The Prodigal Sower

15th Sunday in O.T. (A); July 16, 2017

Is 55:10-11 Ps 65   Rom 8:18-23   Mt 13:1-23

Deacon Jim McFadden; SJB

 

         Today’s Gospel is about the great parable of Matthew’s version of the Sower, which was famously painted by Vincent Van Gogh. As you reflect on this parable, I’d encourage you to have Van Gogh’s image before you as a meditation aid. On Matthew’s telling Jesus goes to the Sea of Galilee where he attracts enormous crowds, which represent our hunger for God because that’s how we’re wired: we’re made in the image of God and, as St. Augustine so famously put it, our hearts will be forever restless until they rest in Him. The crowds sense the power in Jesus and they desperately want to receive His Word in their hearts. And, today, that still goes with us. We’re all wired for God. So, we listen

Matthew notes that Jesus “spoke to them at length in parables” (Mt 13:13a), which is a typical literary form he used to teach. Why did he use parables; why didn’t he use straight-forward language? Why did he teach this round-about way with riddles and puzzles? It can be frustrating because we want to know what he means. Jesus often teaches by way of stories because that’s how he can get to the underlying reality of the Kingdom of God by using nuanced symbols and metaphors. So, he uses parables for a purpose. So, what is he trying to teach us?

Let’s start with the Sower, who spreads the seed far and wide on soil that’s good and bad: on the path, on rocky ground, among the thorns, and finally, on good soil. In other words, he is spreading the seeds everywhere. Later on, which is unusual, Jesus explains the parable, comparing the seeds to the ‘word of the Kingdom of God’ (namely, grace), which means the Sower is God. God spreads his grace, his Love without expecting anything in return or reimbursement. He’s not into ‘you scratch my back, I’ll scratch yours’ way of relating to people. God is simply prodigal, liberal, extravagant in the way He loves us. In the Sermon of the Mount, He says that God “makes his sun rise on the bad and the good, and causes rain to fall on the just and unjust (Mt 5:45bc). We, on the other hand, do just the opposite: we share our “sun” with our homeys, those who might be good or useful to me. But, those who may be a threat, who might do me or my group harm, I keep my “sun” from them. As we put ourselves into the story, let us suspend this transactional way of relating to others. Let us be receptive to the Prodigal Sower.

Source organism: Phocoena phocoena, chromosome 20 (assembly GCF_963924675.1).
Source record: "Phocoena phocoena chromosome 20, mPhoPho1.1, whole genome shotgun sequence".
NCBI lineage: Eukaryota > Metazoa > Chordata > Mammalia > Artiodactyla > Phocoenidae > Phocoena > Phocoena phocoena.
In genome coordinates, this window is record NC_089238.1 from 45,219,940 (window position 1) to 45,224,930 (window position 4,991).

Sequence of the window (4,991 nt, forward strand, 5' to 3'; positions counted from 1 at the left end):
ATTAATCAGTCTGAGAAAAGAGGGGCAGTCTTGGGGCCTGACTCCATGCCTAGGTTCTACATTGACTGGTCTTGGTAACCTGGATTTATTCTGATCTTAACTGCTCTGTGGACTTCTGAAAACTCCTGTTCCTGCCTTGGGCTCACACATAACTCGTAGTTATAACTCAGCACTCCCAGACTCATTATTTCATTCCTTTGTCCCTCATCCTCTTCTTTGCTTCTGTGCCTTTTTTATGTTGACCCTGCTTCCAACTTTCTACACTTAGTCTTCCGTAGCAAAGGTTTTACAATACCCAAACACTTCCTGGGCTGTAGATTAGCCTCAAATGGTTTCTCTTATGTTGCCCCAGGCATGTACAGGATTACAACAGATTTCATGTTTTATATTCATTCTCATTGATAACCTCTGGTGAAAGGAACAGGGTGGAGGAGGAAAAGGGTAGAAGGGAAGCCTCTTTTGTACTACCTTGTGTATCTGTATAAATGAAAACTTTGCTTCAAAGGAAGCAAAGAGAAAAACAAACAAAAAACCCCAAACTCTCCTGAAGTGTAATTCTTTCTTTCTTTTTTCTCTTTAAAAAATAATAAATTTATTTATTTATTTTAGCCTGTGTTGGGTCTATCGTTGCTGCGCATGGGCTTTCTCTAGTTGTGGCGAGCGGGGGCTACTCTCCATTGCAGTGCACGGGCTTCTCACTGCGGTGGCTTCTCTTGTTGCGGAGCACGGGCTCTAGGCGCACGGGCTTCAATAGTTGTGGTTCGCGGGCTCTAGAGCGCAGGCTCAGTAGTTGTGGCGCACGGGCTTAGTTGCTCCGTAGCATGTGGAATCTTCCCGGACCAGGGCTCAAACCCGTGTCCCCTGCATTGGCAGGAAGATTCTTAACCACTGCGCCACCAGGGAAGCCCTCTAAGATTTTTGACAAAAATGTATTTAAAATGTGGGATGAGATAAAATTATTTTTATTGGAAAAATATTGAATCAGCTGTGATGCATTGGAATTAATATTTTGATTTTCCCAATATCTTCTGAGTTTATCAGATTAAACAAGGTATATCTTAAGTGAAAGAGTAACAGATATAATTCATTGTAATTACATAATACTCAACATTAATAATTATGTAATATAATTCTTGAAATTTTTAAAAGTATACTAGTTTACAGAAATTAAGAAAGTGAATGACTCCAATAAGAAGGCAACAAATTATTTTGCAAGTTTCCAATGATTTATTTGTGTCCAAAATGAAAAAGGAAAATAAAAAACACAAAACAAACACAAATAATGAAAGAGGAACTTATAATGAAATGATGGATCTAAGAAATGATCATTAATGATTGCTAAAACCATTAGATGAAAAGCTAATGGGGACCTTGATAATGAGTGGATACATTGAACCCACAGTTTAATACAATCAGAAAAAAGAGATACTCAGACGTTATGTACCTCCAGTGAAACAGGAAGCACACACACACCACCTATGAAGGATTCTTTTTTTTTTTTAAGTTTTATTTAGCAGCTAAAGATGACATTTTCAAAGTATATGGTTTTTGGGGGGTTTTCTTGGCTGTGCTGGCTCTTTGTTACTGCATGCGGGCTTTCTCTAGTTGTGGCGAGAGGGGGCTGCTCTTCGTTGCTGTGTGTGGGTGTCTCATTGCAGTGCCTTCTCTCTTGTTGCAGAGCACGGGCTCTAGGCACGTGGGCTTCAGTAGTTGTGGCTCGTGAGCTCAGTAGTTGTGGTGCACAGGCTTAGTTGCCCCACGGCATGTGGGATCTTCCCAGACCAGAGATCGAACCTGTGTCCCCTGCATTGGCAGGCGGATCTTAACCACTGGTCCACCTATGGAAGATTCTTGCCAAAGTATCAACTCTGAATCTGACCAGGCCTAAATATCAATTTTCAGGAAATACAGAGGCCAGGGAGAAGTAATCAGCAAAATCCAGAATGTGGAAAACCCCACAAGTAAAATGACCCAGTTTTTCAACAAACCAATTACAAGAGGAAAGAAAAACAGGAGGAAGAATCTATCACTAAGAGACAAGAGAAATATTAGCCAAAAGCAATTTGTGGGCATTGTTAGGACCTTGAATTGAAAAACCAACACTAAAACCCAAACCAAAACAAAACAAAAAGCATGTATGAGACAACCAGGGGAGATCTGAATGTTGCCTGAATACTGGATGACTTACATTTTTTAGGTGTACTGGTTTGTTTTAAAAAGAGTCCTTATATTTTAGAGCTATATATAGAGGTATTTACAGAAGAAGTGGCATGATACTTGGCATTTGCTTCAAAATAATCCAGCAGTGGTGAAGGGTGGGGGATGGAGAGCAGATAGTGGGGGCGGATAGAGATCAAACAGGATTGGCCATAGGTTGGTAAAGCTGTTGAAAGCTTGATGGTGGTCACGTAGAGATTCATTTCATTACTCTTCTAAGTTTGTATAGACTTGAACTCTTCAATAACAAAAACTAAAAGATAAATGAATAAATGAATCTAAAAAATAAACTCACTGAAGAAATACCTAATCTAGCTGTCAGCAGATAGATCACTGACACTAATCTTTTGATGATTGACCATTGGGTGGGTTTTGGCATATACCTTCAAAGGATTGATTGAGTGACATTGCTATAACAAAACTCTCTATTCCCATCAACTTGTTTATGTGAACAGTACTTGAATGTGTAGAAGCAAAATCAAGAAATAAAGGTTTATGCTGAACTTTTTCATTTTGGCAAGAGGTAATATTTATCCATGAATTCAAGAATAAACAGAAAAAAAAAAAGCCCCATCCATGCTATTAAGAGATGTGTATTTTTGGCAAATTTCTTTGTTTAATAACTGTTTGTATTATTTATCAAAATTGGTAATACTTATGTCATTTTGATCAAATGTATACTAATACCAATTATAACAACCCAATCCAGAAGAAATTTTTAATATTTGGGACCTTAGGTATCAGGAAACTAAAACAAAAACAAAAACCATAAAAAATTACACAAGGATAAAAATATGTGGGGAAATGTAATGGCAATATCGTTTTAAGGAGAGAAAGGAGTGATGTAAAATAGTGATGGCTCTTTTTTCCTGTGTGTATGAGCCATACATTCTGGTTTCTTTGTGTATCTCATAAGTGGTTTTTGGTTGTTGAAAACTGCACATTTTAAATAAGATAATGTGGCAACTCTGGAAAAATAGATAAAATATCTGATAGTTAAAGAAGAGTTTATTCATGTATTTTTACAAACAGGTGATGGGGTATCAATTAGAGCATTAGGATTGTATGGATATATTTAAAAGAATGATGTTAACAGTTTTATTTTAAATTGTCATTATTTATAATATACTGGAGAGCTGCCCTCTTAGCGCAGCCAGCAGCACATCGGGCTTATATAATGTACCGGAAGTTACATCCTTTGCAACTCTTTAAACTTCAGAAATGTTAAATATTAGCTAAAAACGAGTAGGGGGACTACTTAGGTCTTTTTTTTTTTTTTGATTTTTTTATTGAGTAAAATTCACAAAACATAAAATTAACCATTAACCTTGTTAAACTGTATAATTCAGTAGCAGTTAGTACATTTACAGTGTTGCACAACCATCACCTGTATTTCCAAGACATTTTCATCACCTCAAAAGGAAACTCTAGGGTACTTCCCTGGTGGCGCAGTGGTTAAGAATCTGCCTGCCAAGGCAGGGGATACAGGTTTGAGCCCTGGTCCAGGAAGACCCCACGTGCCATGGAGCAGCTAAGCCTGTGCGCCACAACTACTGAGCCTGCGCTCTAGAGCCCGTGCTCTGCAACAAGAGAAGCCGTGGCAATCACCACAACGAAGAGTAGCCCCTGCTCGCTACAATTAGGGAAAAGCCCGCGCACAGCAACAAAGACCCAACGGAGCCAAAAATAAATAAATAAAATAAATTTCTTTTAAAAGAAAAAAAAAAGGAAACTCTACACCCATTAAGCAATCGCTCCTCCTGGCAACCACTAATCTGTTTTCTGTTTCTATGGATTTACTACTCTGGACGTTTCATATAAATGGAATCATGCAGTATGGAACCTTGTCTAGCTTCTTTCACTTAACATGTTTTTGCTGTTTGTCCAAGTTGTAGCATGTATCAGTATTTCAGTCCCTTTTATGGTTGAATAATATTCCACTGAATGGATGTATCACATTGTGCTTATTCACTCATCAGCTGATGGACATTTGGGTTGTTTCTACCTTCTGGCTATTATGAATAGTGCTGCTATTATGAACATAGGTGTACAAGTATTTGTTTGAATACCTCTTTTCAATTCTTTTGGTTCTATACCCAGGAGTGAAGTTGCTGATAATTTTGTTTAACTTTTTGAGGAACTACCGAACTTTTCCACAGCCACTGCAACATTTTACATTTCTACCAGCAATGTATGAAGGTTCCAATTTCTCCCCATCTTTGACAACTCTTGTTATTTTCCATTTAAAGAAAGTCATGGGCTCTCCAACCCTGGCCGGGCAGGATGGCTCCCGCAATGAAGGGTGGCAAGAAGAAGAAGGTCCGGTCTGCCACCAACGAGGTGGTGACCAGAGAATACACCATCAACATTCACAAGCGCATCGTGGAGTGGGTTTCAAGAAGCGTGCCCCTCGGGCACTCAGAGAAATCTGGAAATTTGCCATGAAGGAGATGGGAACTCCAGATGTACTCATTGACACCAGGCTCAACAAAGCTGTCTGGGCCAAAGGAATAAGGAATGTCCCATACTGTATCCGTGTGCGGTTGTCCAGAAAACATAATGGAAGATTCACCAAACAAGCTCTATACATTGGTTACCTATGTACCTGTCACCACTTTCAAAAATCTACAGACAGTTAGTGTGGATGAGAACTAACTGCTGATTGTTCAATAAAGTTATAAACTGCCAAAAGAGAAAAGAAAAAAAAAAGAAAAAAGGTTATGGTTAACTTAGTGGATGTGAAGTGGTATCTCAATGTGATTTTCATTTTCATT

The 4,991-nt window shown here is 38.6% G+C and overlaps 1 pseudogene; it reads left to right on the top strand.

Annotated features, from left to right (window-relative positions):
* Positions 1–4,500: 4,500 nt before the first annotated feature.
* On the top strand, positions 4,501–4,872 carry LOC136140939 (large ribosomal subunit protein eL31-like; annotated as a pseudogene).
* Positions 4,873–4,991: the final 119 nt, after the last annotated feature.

The initial seeds “fell on the path, and birds came in and ate it up” (Mt 13:4). When we hear God’s word, do we even give it the time of day to try to understand what God is telling us? Do we give God even a slight chance to be heard? Does God get pushed out, because we have bought into our society and culture which tries to exist without God? Are to tone deaf to God’s Word? When we hear the Good News, does it seem impractical?

If that’s us, what should we do? Start reading the Bible. Get a good biblical commentary. Read some good spirituality and theology. Open up the Catechism of the Catholic Church with a guide. Commit yourself to 15 minutes of spiritual reading per day. Begin to open the mind and heart to the spiritual dimension of reality; otherwise, you won’t take in this language.

Then we hear that “The seed sown on rocky ground is the one who hears the word and receives it with joy. But, he has no root and lasts only for a time” (vs 20-21a). Sometimes we hear God’s Word, we get all excited, we want to believe it; but, we don’t make the Word the foundation of our lives. It just stays on the surface; we don’t allow it to take deep root in our hearts and souls because we are half-hearted in our commitment to Jesus. We waver because we have mixed allegiances. Rather than be on fire with our love for Jesus, we settle for being lukewarm; we tread-water or take the easy way out.

Through Scripture and the quiet of our heart, Jesus speaks to us and asks each one of us,   “Who am I for you? Am I the Lord of your life, the longing of your heart, and the reason for your hope?” We have a choice to make: are we going to renew our commitment to Jesus, which means we accept His calling to be a missionary disciple to witness His Good News that He is Risen!

Then there’s the third category in which the Word “fell among thorns, and the thorns grew up and choked it” (v. 7). Are we like the ones who hear God’s Word and we truly believe? But, we get caught up in our problems and worries; we lose trust that God unconditionally cares for us and will never abandon us. We get seduced by the allurements of the world which promises us that if we have enough of the goods of the world, our pain will be alleviated. Eventually, these God-substitutes choke our faith, which becomes diminished.

Then we hear that some seed “fell on rich soil, and produced fruit, a hundred…fold” (v. 8). Brothers and sisters, when we surrender ourselves completely to our Lord Jesus, we will experience new Life, joy, and his Resurrected presence.   When that happens, watch out: his divine Life will explode in our lives like spiritual dynamite, which produces so much life-giving and uniting fruit in our family, parish, and secular communities that we become radically transformed.

There you have it: where do you think you fall? Where would you be if you were in the field? And, remember: God never abandons us. He will continually be sowing his grace wildly, extravagantly, evenly wastefully. Why? He loves us unconditionally and he respects our freedom to love Him in return. Along with our Blessed Mother   and through her intercession, may we say always say “Yes” to God’s love! Amen.

 

 

 

 

 

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